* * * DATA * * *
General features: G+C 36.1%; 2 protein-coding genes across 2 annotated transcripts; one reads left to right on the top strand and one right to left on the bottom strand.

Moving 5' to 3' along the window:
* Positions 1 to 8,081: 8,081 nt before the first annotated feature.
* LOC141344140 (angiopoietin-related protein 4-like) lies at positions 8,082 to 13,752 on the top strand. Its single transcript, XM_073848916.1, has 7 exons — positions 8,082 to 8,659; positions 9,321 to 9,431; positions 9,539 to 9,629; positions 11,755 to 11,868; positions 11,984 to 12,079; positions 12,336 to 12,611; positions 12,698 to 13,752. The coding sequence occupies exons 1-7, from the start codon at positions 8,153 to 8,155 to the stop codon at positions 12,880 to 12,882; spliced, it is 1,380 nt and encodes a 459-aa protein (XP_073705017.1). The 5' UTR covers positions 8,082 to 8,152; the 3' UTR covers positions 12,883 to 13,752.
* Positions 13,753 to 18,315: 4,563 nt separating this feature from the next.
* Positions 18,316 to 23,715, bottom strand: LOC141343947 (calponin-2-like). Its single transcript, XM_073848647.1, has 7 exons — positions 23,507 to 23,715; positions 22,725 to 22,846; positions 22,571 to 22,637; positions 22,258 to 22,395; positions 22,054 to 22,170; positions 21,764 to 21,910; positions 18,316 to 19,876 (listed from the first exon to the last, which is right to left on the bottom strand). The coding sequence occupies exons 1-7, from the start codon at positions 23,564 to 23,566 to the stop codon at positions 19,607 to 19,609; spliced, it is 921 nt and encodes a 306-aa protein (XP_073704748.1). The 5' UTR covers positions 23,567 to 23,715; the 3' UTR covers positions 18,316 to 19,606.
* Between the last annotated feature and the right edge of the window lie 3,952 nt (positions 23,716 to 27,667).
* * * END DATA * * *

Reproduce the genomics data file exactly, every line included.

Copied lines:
General features: G+C 36.1%; 2 protein-coding genes across 2 annotated transcripts; one reads left to right on the top strand and one right to left on the bottom strand.

Moving 5' to 3' along the window:
* Positions 1 to 8,081: 8,081 nt before the first annotated feature.
* LOC141344140 (angiopoietin-related protein 4-like) lies at positions 8,082 to 13,752 on the top strand. Its single transcript, XM_073848916.1, has 7 exons — positions 8,082 to 8,659; positions 9,321 to 9,431; positions 9,539 to 9,629; positions 11,755 to 11,868; positions 11,984 to 12,079; positions 12,336 to 12,611; positions 12,698 to 13,752. The coding sequence occupies exons 1-7, from the start codon at positions 8,153 to 8,155 to the stop codon at positions 12,880 to 12,882; spliced, it is 1,380 nt and encodes a 459-aa protein (XP_073705017.1). The 5' UTR covers positions 8,082 to 8,152; the 3' UTR covers positions 12,883 to 13,752.
* Positions 13,753 to 18,315: 4,563 nt separating this feature from the next.
* Positions 18,316 to 23,715, bottom strand: LOC141343947 (calponin-2-like). Its single transcript, XM_073848647.1, has 7 exons — positions 23,507 to 23,715; positions 22,725 to 22,846; positions 22,571 to 22,637; positions 22,258 to 22,395; positions 22,054 to 22,170; positions 21,764 to 21,910; positions 18,316 to 19,876 (listed from the first exon to the last, which is right to left on the bottom strand). The coding sequence occupies exons 1-7, from the start codon at positions 23,564 to 23,566 to the stop codon at positions 19,607 to 19,609; spliced, it is 921 nt and encodes a 306-aa protein (XP_073704748.1). The 5' UTR covers positions 23,567 to 23,715; the 3' UTR covers positions 18,316 to 19,606.
* Between the last annotated feature and the right edge of the window lie 3,952 nt (positions 23,716 to 27,667).